The Gustav Sonata is a quiet, tender story set in post-WWII Switzerland. The book begins in 1947 with two young boys meeting and becoming friends. TheThe Gustav Sonata is a quiet, tender story set in post-WWII Switzerland. The book begins in 1947 with two young boys meeting and becoming friends. The story follows these characters & their families through several decades, occasionally "flashing back" to the 1930s to provide context and deeper perspective, before finally ending in 2002 when the boys are in their 60s.
It reminded me quite a bit of Robert Seethaler's A Whole Life, solidifying my love for novels set in quaint Alpine villages. I loved the setting and landscape; I loved how convincing and well-developed the characters were; I loved the way the story explored relationships and the way lives are intricately linked together. Based on the synopsis on the back of the book, I was expecting Swiss neutrality to be a major theme throughout the story and was a little disappointed that it wasn't.
The book is divided into three parts, and I loved the first two. The third and final part fell short for me, and I really disliked the ending (too abrupt; didn't feel believable) ... hence, 3 stars overall. ...more
I thoroughly enjoyed this story about two crotchety women in their 80s who, after years of living as adversaries, are forced into a complicated allianI thoroughly enjoyed this story about two crotchety women in their 80s who, after years of living as adversaries, are forced into a complicated alliance that eventually begins to blossom into something sort of, somewhat, *perhaps* resembling friendship.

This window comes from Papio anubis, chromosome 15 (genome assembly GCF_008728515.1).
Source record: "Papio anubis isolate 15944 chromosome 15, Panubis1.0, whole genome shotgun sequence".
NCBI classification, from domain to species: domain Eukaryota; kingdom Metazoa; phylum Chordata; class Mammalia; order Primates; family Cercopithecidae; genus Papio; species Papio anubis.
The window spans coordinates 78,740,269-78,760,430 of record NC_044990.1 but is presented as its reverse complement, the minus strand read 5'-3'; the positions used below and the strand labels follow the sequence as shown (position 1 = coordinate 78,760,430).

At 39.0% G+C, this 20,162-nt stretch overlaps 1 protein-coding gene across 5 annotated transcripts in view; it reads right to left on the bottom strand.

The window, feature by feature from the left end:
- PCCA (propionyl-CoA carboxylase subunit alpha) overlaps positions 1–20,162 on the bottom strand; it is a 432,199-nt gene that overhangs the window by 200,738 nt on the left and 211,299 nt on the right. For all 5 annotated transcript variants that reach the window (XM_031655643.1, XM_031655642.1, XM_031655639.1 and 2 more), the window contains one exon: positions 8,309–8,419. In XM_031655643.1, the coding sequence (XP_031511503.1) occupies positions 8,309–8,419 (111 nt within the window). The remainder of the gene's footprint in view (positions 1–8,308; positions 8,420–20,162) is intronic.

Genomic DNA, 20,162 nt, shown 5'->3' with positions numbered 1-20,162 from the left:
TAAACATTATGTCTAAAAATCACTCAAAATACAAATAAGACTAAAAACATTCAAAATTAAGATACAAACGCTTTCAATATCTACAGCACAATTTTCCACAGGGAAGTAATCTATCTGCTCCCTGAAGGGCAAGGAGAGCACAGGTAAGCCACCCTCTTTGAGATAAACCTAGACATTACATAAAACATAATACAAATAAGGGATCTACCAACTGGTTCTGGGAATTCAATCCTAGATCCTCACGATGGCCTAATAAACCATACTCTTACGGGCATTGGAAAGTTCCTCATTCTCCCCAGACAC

At first glance, The Woman Next Door comes across as a light, fluffy, wholesome read ... but it's actually a complex, richly layered exploration of racism, prejudice, marriage, bitterness and regret. There's something special about reading the thoughts and reflections of women nearing the end of their lives, even if those women are fictional. Yes, there were parts of this book that felt a bit rushed and underdeveloped, but I loved it all the same and am so glad I read it.
"Marriage was a disappointment. Colder than [she] had imagined, it was the sad end to her Sunday-school belief in the lore of Noah – that life was best lived in pairs."...more
"... he understood, at some level, that to love is to enter into the inevitability of one day not being able to protect what is most valuable to you. "... he understood, at some level, that to love is to enter into the inevitability of one day not being able to protect what is most valuable to you." page 165
Mohsin Hamid's Exit West is only 230 pages - but boy, does it pack a punch! This is a beautiful, timely story about war, refugees, migration and community. It reminded me a little of Lawrence Hill's The Illegal in the way it explored these themes and provided social commentary, while maintaining a purely fictional premise. Exit West is also an exploration of what it means to be in relationship and the way hardships shape and change us, for better or worse. I found Nadia and Saeed's love story to be authentic and honest, and I loved reading about them.
My only complaint about this novel was the use of magical realism. It plays a major part in the first half of the plot but then sort of fizzles out and is no longer discussed. It was a brilliant concept, and I would have liked to have seen it developed a little better. Still .. such a thought-provoking read, and one I highly recommend everyone pick up. ...more